D. J. Waldie | KCET
D. J. Waldie
D. J. Waldie is the author of "Holy Land: A Suburban Memoir" and "Where We Are Now: Notes from Los Angeles," among other books about the social history of Southern California. He is a contributing editor for the Los Angeles Times.
Post date: 2018-11-27T09:57:27-08:00
The benign climate of Los Angeles, the excellent highways, the desire to escape into an alternate reality and the skills of Hollywood designers were material causes of our architecture of fakery, informing how donuts, ice cream and pianos were sold.
Post date: 2018-10-09T16:37:01-07:00
The optimistic essence of the California's golden dream endures — as it should — but the future of the state depends on Californians dreaming differently.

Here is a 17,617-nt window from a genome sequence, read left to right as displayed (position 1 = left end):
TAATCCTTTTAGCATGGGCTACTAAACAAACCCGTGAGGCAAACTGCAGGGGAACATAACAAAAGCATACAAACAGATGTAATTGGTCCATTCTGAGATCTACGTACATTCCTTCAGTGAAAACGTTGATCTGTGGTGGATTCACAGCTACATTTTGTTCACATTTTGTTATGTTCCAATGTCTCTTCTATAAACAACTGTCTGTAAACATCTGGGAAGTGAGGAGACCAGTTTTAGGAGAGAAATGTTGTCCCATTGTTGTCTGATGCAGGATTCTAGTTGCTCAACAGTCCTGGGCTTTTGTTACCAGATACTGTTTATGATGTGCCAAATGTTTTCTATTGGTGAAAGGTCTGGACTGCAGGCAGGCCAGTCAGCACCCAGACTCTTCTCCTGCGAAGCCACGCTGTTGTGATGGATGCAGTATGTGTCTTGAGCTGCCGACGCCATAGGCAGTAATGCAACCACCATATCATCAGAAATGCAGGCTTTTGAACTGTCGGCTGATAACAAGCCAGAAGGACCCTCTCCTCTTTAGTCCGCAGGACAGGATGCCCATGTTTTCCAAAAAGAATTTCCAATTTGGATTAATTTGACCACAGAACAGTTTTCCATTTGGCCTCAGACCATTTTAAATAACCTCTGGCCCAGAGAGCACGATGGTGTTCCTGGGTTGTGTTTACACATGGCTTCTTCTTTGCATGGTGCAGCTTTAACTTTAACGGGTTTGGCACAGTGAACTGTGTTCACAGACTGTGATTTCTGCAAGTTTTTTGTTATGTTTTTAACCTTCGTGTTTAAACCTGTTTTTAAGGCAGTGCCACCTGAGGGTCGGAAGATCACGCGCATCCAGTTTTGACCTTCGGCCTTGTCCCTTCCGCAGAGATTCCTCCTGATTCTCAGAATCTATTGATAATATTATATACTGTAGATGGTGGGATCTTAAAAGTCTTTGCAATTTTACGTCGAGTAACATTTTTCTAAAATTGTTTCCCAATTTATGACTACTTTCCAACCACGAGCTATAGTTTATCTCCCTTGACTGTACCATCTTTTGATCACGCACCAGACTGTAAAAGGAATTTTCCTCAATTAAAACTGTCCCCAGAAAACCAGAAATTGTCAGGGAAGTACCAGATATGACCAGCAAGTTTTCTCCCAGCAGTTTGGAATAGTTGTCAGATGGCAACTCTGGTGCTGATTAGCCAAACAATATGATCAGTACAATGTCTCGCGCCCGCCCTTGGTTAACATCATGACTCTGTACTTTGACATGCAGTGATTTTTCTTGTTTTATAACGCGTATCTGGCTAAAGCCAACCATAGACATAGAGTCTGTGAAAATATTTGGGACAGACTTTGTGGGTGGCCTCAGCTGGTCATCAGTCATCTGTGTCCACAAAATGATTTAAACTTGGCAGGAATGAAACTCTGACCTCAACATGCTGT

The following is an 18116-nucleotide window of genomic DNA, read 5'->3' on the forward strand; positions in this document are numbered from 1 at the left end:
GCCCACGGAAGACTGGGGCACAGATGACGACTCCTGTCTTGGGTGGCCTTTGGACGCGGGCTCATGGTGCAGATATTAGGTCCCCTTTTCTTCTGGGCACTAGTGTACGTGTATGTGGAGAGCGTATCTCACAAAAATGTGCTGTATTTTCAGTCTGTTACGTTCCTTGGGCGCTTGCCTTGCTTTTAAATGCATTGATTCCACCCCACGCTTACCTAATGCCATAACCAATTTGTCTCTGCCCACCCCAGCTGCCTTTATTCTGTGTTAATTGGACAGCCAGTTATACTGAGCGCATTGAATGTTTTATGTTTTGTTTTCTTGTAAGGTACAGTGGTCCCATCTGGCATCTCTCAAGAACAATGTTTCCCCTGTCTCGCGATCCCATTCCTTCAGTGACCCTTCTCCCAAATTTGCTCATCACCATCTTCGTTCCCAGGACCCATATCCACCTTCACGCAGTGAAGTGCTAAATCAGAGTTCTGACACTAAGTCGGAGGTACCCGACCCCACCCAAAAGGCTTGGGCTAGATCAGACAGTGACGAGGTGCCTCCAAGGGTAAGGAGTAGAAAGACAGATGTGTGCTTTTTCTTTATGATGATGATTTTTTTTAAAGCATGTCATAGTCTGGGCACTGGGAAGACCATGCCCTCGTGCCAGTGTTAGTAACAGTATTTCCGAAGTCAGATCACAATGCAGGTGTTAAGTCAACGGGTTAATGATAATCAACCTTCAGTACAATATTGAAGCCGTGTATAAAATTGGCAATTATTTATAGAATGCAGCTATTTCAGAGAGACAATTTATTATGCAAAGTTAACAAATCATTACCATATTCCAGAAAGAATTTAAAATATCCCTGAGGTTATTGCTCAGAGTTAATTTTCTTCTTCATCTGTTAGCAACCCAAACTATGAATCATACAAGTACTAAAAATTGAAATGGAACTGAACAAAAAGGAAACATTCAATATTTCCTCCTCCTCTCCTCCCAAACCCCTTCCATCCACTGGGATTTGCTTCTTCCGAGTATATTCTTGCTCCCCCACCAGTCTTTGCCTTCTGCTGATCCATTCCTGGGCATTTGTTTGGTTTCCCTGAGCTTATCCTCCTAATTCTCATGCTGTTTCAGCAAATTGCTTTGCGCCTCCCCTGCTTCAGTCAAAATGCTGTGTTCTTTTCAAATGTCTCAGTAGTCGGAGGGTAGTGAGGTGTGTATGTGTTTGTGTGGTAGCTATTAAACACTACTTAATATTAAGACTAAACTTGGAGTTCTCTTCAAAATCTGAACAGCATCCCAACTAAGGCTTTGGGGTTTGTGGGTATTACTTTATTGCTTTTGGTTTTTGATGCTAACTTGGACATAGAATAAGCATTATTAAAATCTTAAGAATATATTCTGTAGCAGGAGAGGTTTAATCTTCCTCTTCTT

Post date: 2017-10-30T16:35:25-07:00
In the 1850s-70s, an elaborately themed garden surrounded the town's most eccentric building, the Round House.
Post date: 2017-10-17T13:40:01-07:00
L.A. once sold its climate as "semi-tropical" – a term that emphasized the uniqueness of its nature. Semi-tropical was semi-miraculous.
Post date: 2017-10-17T00:00:00-07:00
L.A. for a generation was extraordinarily violent, even more violent than frontier towns more famous in Western lore.
Post date: 2017-10-12T13:02:44-07:00
The Pacific Southwest Exposition embodied the spirit of 1920s Hollywood: spectacle for its own sake, cheerful vulgarity, and commercial hard sell.